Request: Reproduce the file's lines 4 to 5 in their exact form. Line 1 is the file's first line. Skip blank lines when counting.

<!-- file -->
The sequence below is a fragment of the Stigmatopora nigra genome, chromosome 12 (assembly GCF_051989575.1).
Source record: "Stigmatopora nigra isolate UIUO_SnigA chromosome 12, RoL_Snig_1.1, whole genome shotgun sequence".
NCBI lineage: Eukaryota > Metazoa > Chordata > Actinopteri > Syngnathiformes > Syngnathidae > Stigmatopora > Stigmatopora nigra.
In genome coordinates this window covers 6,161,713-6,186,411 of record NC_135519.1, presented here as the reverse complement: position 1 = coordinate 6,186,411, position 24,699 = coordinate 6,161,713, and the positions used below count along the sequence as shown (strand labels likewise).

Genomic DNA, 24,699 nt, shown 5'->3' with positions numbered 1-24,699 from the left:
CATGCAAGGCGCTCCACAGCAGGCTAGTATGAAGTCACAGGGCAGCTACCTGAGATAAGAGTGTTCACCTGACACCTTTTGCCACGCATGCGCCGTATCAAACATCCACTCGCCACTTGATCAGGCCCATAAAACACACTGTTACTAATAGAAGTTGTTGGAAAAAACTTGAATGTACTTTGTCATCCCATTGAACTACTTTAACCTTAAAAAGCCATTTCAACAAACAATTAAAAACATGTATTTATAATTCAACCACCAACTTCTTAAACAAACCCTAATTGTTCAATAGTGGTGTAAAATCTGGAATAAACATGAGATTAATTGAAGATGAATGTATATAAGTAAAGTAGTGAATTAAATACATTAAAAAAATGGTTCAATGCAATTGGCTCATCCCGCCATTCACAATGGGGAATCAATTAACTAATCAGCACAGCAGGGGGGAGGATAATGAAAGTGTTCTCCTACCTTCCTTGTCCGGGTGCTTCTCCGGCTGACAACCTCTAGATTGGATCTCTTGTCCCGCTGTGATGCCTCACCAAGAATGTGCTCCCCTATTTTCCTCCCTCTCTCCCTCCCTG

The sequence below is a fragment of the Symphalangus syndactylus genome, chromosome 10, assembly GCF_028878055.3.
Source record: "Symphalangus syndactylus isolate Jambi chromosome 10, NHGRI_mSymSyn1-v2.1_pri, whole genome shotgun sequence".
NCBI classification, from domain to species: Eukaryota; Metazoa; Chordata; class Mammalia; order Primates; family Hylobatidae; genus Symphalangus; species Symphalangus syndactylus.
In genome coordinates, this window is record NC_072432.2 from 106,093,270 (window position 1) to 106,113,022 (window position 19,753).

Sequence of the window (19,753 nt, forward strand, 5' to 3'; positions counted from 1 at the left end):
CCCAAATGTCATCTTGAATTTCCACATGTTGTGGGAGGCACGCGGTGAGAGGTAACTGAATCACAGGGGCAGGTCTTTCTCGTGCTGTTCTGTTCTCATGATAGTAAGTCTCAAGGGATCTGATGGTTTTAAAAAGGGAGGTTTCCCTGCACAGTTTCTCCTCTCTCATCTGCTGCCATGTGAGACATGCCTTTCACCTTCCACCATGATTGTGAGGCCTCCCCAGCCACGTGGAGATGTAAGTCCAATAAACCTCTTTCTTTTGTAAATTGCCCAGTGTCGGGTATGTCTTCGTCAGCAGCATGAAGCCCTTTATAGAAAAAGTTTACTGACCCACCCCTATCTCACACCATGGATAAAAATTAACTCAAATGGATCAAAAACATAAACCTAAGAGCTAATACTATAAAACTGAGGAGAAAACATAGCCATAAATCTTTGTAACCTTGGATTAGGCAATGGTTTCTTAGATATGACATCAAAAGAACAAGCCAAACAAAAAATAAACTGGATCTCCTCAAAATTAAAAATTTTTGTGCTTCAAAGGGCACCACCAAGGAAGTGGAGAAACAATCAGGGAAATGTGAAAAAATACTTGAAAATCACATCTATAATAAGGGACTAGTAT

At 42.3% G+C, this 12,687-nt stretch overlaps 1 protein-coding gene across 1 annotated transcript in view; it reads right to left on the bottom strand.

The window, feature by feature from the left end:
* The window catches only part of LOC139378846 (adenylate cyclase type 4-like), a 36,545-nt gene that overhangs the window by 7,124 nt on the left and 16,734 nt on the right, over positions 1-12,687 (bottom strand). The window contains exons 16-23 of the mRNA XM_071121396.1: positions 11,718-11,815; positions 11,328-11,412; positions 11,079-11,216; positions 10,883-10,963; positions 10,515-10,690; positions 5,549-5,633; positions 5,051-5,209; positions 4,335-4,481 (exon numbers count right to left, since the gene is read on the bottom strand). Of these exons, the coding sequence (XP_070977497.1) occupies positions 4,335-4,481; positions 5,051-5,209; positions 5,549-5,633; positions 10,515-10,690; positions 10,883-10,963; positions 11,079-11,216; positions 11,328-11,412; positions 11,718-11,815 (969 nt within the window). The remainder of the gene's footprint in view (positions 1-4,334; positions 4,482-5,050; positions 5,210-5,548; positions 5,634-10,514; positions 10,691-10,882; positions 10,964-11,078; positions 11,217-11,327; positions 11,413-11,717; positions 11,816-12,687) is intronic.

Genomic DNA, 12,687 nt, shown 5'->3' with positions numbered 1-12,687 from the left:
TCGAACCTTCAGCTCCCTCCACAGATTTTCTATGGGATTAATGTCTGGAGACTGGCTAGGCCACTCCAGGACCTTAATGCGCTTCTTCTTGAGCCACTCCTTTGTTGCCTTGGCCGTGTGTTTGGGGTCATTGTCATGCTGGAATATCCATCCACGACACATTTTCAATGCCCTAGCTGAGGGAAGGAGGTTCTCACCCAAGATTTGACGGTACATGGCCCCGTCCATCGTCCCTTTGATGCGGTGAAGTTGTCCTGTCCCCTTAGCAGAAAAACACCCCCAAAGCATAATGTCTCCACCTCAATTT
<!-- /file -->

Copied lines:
In genome coordinates this window covers 6,161,713-6,186,411 of record NC_135519.1, presented here as the reverse complement: position 1 = coordinate 6,186,411, position 24,699 = coordinate 6,161,713, and the positions used below count along the sequence as shown (strand labels likewise).

Genomic DNA, 24,699 nt, shown 5'->3' with positions numbered 1-24,699 from the left: